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equality factor: lightheartedly celebrating LGBTQ+ culture and femininity

origin: Milwaukee, Wisconsin, USA

label: Producer Entertainment Group

"Barbara" álbum cover

With her third album "Barbara", American drag performer and comedy queen Trixie Mattel releases a record that celebrates femininity and queer culture through the lens of a 60's-inspired Americana version of the girl next door. While not necessarily a political statement, for us, the record is an ode to the playfulness and genderlessness of music, for anyone to enjoy.

On this album, a queer Native American makes the Malibu Barbie lifestyle his own, showing us that through music, anyone can be anything.

"Barbara", titled after the original name of the popular fashion doll Barbie, feels perfectly in line with the witty and sarcastic, yet playful and feminine character of Brian Michael Firkus' drag persona Trixie Mattel. Beyond both the album's and artists' names referring to the iconic persona of Barbie, "Barbara" reflects on both the deeply American references and girly pastel-colored fantasy and the underlying hints of uncensored humor that are found in Trixie Mattel and her drag performances. For instance, on the upbeat electro-folk version of "Call Me Maybe", "Girl Next Door", she seamlessly transitions from the innocent lines of "I just moved in, I'm the girl next door" to the sexually implicating "I'd like to have you on my hardwood floor". The practice of casually combining a lighthearted, innocent-sound with the occasional dirty joke is an ongoing theme of the album's first four tracks. Trixie reaches her comedic peak on "Jesse Jesse", the last song of the first part of the record, a starstruck love song dedicated to Zombieland-actor Jesse Heisenberg. Here, the acoustic guitar-heavy, rhythmic electro-funk sounds of the song are overshadowed by the singer's casual mentioning of offering to get Heisenberg's magazine pages "stuck together, whenever".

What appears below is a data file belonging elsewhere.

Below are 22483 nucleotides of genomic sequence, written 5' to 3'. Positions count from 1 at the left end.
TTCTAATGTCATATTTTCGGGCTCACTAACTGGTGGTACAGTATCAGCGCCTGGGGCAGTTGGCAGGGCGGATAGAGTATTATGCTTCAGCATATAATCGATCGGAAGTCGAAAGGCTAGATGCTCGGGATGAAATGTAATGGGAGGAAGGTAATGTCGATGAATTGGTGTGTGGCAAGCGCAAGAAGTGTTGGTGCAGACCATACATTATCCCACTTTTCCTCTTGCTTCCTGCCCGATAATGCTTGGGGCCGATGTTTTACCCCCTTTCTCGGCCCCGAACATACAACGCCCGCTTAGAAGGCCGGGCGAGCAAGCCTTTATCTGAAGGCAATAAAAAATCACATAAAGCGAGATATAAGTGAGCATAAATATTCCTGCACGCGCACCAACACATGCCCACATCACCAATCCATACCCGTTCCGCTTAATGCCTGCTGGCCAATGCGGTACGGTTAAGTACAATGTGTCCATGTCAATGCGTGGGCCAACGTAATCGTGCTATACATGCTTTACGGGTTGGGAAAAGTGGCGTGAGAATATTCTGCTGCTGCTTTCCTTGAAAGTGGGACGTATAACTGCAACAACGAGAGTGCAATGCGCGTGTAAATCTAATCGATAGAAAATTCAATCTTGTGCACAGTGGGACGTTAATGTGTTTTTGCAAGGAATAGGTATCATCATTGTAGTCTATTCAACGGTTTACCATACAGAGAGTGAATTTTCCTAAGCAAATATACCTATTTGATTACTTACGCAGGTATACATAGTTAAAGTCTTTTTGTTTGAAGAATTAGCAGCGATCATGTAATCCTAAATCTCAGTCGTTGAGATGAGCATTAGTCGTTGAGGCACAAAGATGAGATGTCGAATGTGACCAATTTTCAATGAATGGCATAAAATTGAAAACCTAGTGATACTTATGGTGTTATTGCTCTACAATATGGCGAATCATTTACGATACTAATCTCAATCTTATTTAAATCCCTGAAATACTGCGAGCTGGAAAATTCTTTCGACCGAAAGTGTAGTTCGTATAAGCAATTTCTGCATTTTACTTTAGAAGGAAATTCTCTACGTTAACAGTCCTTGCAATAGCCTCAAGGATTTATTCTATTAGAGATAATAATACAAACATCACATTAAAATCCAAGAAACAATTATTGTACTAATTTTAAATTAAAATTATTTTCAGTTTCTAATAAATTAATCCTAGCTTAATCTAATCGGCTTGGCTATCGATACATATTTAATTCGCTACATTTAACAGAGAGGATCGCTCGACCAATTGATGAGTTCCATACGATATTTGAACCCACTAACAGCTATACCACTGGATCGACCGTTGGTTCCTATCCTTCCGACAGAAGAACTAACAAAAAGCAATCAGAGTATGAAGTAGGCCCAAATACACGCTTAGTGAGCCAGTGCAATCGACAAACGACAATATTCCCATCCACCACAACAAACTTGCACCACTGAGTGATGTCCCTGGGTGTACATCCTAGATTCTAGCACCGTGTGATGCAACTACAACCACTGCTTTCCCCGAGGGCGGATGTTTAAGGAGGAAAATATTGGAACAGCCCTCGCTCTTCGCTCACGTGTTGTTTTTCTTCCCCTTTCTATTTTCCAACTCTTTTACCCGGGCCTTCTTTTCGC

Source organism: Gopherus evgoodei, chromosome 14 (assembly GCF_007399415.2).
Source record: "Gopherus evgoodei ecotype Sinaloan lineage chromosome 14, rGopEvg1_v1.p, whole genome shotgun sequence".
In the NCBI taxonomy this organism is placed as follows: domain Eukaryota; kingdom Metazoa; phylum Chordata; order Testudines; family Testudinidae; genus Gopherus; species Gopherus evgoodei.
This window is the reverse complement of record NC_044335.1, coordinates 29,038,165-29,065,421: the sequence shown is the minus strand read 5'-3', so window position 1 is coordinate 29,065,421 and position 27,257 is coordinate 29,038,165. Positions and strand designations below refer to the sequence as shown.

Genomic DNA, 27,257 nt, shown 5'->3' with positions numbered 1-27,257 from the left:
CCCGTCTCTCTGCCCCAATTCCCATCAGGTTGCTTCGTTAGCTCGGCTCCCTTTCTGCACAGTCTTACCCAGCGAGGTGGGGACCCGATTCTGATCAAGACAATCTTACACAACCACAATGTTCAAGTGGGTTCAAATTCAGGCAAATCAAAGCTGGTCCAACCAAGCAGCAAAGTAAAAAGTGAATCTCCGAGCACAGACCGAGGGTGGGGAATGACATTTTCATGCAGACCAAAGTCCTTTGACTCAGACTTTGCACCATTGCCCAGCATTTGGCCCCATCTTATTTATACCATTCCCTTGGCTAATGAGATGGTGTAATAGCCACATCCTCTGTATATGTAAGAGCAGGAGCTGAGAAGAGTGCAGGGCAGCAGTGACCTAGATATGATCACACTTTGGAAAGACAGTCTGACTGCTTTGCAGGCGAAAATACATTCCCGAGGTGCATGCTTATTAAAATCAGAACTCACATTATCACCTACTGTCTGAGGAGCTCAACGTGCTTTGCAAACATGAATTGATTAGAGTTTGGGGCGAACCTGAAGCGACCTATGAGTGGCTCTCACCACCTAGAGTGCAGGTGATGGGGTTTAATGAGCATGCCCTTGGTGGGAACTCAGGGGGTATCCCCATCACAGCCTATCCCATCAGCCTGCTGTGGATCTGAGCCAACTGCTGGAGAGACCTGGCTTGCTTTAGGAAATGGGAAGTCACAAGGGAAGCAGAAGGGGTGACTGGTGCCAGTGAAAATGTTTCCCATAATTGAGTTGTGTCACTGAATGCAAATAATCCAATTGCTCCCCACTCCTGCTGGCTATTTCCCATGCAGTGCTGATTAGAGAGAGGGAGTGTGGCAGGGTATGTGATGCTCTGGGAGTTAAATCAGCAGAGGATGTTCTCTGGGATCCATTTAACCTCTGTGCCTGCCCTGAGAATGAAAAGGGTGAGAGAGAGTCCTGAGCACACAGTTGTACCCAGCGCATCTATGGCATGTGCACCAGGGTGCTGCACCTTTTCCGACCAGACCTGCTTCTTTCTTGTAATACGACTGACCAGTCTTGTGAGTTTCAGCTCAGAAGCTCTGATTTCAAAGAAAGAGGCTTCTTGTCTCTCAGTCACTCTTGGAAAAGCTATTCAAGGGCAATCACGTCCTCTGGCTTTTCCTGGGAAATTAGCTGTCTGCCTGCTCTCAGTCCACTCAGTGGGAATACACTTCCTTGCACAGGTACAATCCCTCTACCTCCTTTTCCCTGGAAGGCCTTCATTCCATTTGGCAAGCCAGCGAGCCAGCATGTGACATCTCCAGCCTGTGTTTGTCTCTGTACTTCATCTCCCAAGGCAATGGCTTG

While the first half of "Barbara" is filled with surf-pop and electro-folk vibes that inspire us to drive down the coast of Malibu, strut down the hallways of an all-American mall with a cool girl clique and flip back our bleach blond up-dos, the four tracks that mark the second half of the album are rather stripped down beachy ballads."The album is buzzy and fuzzy and happy and hand-Clapp y. It's designed to sort of be like AM radio at the beach in 1969.", as Trixie described it herself, perfectly hitting the nail on the head when it comes to the first part of the record. With the first notes of "Gold", however, Trixie has fully transitioned to a more familiar sound of hers, reminiscing of classic Americana-stylings. "I Don't Have A Broken Heart", "I Do Like You", and the Lavender Country cover "Stranger" are nostalgic songs to sing along to while sitting around the bonfire at a beach. Lyrically, Trixie addresses matters of the heart - falling out of love, the imperfections, and the beauty of relationships.

Overall, "Barbara" is the musical embodiment of a girl-next-door Malibu barbie character:

Glitzing with girliness, all-American beach vibes, sing-along, and hand-clapping folk enthusiasm and glamorous heartbreak. Superficially, it's 60's inspired sound and unpolitical lyrics make the album seem like anything but equality-empowering - but we won't judge an album by its cover. The art of drag itself - and Trixie Mattel's character in particular - is based on living one's truth, being one's most unapologetic fabulous self. By choosing the first name "Trixie", Brian Michael Firkus took the word his abusive stepfather mockingly called him for acting "too feminine", and turned it into art - and a successful career. With "Barbara", the drag performer again puts an empowering twist on the concept of the perfect Malibu beach girl Barbie. On this album, a queer Native American makes the lifestyle that used to be exclusively accessible to white upper-class women his own, showing us that through music, anyone can be anything they want - regardless of their gender, background, sexuality, or ethnicity.



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